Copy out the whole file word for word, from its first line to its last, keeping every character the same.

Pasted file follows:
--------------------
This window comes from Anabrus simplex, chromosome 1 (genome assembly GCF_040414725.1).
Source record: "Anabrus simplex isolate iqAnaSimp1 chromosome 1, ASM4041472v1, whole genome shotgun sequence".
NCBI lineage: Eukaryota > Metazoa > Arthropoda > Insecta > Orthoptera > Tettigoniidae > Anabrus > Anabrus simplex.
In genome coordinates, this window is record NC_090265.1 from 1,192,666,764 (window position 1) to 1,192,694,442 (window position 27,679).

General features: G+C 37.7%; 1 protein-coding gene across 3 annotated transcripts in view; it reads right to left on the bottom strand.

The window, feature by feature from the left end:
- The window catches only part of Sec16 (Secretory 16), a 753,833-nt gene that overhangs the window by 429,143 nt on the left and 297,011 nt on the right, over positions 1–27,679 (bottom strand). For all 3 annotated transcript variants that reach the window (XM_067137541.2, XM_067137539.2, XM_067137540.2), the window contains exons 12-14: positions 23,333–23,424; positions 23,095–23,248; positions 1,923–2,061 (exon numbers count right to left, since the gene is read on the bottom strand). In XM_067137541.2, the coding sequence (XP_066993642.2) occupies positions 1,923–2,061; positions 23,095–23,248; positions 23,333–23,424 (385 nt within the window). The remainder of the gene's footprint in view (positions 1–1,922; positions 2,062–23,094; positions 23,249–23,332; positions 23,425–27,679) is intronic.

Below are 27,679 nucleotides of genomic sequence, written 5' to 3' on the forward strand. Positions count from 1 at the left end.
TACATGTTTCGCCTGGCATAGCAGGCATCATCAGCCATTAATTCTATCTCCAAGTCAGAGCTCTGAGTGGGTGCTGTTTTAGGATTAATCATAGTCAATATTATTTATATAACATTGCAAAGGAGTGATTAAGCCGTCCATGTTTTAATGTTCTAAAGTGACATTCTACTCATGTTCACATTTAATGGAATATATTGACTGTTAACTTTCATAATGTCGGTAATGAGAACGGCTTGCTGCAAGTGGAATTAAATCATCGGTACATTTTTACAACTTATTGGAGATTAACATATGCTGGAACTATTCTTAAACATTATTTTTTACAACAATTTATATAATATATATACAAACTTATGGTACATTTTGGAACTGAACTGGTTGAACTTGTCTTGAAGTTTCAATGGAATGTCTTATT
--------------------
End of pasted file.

This window comes from Anabrus simplex, chromosome 1 (genome assembly GCF_040414725.1).
Source record: "Anabrus simplex isolate iqAnaSimp1 chromosome 1, ASM4041472v1, whole genome shotgun sequence".
NCBI lineage: Eukaryota > Metazoa > Arthropoda > Insecta > Orthoptera > Tettigoniidae > Anabrus > Anabrus simplex.
In genome coordinates, this window is record NC_090265.1 from 1,192,666,764 (window position 1) to 1,192,694,442 (window position 27,679).

General features: G+C 37.7%; 1 protein-coding gene across 3 annotated transcripts in view; it reads right to left on the bottom strand.

The window, feature by feature from the left end:
- The window catches only part of Sec16 (Secretory 16), a 753,833-nt gene that overhangs the window by 429,143 nt on the left and 297,011 nt on the right, over positions 1–27,679 (bottom strand). For all 3 annotated transcript variants that reach the window (XM_067137541.2, XM_067137539.2, XM_067137540.2), the window contains exons 12-14: positions 23,333–23,424; positions 23,095–23,248; positions 1,923–2,061 (exon numbers count right to left, since the gene is read on the bottom strand). In XM_067137541.2, the coding sequence (XP_066993642.2) occupies positions 1,923–2,061; positions 23,095–23,248; positions 23,333–23,424 (385 nt within the window). The remainder of the gene's footprint in view (positions 1–1,922; positions 2,062–23,094; positions 23,249–23,332; positions 23,425–27,679) is intronic.

Below are 27,679 nucleotides of genomic sequence, written 5' to 3' on the forward strand. Positions count from 1 at the left end.
TACATGTTTCGCCTGGCATAGCAGGCATCATCAGCCATTAATTCTATCTCCAAGTCAGAGCTCTGAGTGGGTGCTGTTTTAGGATTAATCATAGTCAATATTATTTATATAACATTGCAAAGGAGTGATTAAGCCGTCCATGTTTTAATGTTCTAAAGTGACATTCTACTCATGTTCACATTTAATGGAATATATTGACTGTTAACTTTCATAATGTCGGTAATGAGAACGGCTTGCTGCAAGTGGAATTAAATCATCGGTACATTTTTACAACTTATTGGAGATTAACATATGCTGGAACTATTCTTAAACATTATTTTTTACAACAATTTATATAATATATATACAAACTTATGGTACATTTTGGAACTGAACTGGTTGAACTTGTCTTGAAGTTTCAATGGAATGTCTTATT